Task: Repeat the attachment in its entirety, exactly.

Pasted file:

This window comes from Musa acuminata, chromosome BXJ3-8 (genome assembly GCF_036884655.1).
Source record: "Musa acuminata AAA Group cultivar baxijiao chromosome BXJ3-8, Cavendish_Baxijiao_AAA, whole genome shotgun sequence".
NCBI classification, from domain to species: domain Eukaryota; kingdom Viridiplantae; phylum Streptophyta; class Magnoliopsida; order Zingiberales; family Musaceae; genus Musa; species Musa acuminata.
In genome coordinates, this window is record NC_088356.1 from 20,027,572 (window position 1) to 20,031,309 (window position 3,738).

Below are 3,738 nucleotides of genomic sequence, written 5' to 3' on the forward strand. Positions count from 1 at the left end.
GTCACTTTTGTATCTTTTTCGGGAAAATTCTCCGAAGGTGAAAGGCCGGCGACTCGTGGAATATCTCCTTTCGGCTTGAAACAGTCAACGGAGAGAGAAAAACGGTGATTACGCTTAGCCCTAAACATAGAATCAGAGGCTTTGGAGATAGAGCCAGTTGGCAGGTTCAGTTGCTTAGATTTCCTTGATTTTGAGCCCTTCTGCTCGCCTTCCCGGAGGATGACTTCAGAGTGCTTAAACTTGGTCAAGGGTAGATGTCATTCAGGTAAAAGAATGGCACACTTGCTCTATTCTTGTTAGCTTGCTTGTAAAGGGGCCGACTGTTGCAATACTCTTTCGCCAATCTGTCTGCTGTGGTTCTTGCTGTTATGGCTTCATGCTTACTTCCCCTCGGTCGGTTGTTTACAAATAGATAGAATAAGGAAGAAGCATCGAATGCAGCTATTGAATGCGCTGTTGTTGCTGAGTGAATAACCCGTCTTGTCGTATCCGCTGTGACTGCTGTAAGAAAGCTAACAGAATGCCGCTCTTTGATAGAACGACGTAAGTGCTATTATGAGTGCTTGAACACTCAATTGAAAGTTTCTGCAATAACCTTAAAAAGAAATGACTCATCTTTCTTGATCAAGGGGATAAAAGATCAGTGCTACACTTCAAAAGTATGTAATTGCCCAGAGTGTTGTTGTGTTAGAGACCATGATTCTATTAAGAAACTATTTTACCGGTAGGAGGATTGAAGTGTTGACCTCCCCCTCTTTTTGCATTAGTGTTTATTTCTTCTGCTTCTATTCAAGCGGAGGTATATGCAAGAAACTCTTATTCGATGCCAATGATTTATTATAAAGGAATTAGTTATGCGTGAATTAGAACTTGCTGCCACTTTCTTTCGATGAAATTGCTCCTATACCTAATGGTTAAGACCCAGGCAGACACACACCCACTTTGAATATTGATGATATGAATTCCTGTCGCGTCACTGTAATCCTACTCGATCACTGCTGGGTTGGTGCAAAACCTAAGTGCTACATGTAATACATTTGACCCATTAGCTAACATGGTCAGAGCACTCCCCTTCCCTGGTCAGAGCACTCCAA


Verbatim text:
This window comes from Musa acuminata, chromosome BXJ3-8 (genome assembly GCF_036884655.1).
Source record: "Musa acuminata AAA Group cultivar baxijiao chromosome BXJ3-8, Cavendish_Baxijiao_AAA, whole genome shotgun sequence".
NCBI classification, from domain to species: domain Eukaryota; kingdom Viridiplantae; phylum Streptophyta; class Magnoliopsida; order Zingiberales; family Musaceae; genus Musa; species Musa acuminata.
In genome coordinates, this window is record NC_088356.1 from 20,027,572 (window position 1) to 20,031,309 (window position 3,738).

Below are 3,738 nucleotides of genomic sequence, written 5' to 3' on the forward strand. Positions count from 1 at the left end.
GTCACTTTTGTATCTTTTTCGGGAAAATTCTCCGAAGGTGAAAGGCCGGCGACTCGTGGAATATCTCCTTTCGGCTTGAAACAGTCAACGGAGAGAGAAAAACGGTGATTACGCTTAGCCCTAAACATAGAATCAGAGGCTTTGGAGATAGAGCCAGTTGGCAGGTTCAGTTGCTTAGATTTCCTTGATTTTGAGCCCTTCTGCTCGCCTTCCCGGAGGATGACTTCAGAGTGCTTAAACTTGGTCAAGGGTAGATGTCATTCAGGTAAAAGAATGGCACACTTGCTCTATTCTTGTTAGCTTGCTTGTAAAGGGGCCGACTGTTGCAATACTCTTTCGCCAATCTGTCTGCTGTGGTTCTTGCTGTTATGGCTTCATGCTTACTTCCCCTCGGTCGGTTGTTTACAAATAGATAGAATAAGGAAGAAGCATCGAATGCAGCTATTGAATGCGCTGTTGTTGCTGAGTGAATAACCCGTCTTGTCGTATCCGCTGTGACTGCTGTAAGAAAGCTAACAGAATGCCGCTCTTTGATAGAACGACGTAAGTGCTATTATGAGTGCTTGAACACTCAATTGAAAGTTTCTGCAATAACCTTAAAAAGAAATGACTCATCTTTCTTGATCAAGGGGATAAAAGATCAGTGCTACACTTCAAAAGTATGTAATTGCCCAGAGTGTTGTTGTGTTAGAGACCATGATTCTATTAAGAAACTATTTTACCGGTAGGAGGATTGAAGTGTTGACCTCCCCCTCTTTTTGCATTAGTGTTTATTTCTTCTGCTTCTATTCAAGCGGAGGTATATGCAAGAAACTCTTATTCGATGCCAATGATTTATTATAAAGGAATTAGTTATGCGTGAATTAGAACTTGCTGCCACTTTCTTTCGATGAAATTGCTCCTATACCTAATGGTTAAGACCCAGGCAGACACACACCCACTTTGAATATTGATGATATGAATTCCTGTCGCGTCACTGTAATCCTACTCGATCACTGCTGGGTTGGTGCAAAACCTAAGTGCTACATGTAATACATTTGACCCATTAGCTAACATGGTCAGAGCACTCCCCTTCCCTGGTCAGAGCACTCCAA